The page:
• Jitter buffers (used to compensate for the varying delay) contribute to the end-to-end delay and are usually only valid for delays less than 100 ms in duration. As a result, jitter must be reduced.

What is an acceptable level of jitter in a network? Several network providers now specify maximum jitter in their SLAs. 

  • Axiowave SLA 0.5ms maximum jitter 
  • Internap SLA 0.5ms maximum jitter 
  • Qwest SLA 2ms maximum jitter – Measured Actual for Oct 2004: 0.10ms 
  • Verio SLA 0.5ms average, no more than 10ms maximum jitter more than 0.1 percent of the time
  • Viterla SLA has a maximum jitter of 1ms.

These SLA numbers are for backbone providers. The total jitter to a call from the managed voice services provider and the local ISP user network can also contain additional jitter. 

Packet Loss 

Since the SLAs mentioned above are about backbone providers, a total jitter for a VOIP call can include jitter from the VOIP service provider’s and the user’s local ISP networks. 

  • To prevent audible mistakes, the default G.729 codec allows packet loss of less than 1%. In an ideal world, VoIP will experience no packet loss.

Most network service level agreements (SLAs) define maximum packet loss.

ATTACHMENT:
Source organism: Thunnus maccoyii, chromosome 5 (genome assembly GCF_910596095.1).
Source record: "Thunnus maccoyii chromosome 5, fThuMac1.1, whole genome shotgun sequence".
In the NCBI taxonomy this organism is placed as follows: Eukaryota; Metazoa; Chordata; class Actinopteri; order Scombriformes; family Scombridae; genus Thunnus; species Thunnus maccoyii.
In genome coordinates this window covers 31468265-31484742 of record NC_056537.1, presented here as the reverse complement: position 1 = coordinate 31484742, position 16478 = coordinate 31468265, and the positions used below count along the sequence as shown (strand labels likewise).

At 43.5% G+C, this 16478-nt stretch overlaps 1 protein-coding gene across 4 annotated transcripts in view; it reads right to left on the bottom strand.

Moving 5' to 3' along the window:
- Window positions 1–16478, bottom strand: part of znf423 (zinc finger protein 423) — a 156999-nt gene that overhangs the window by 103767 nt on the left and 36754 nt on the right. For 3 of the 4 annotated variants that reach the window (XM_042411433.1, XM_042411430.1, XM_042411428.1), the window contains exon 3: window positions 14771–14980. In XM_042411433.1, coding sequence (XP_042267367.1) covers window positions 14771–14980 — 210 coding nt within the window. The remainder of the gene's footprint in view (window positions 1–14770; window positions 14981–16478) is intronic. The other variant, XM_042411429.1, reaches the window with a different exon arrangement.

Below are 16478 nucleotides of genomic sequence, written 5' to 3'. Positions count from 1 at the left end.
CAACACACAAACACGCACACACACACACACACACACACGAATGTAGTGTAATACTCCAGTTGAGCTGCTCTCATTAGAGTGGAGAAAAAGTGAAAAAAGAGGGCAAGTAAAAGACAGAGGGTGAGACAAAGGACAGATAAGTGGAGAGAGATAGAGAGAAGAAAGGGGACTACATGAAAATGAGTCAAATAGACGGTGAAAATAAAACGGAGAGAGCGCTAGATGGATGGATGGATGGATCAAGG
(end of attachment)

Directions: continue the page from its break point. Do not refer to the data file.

• Axiowave SLA 0 percent maximum packet loss
  • Internap SLA 0.3 percent maximum packet loss 
  • Qwest SLA 0.5 percent maximum packet loss – Measured Actual for Oct 2004: 0.03 percent.

Why does QoS vary among providers? 

QoS is not limited to VoIP; it also applies to conventional phone systems. It would not be an exaggeration to state that landline calls are near-perfect in quality. This is because all traditional network phone operators invest in high-quality physical networks and links. This ensures that moving from one company to another has no impact on the call quality with business-managed voice communication. 

However, physical network investments are costly, and consumers ultimately bear the burden. The high cost of maintaining the transportation systems (phone lines, switches, etc.) also contributes to the fact that most regions have only a few phone providers. In other words, it is just too expensive for small businesses to establish a conventional phone network.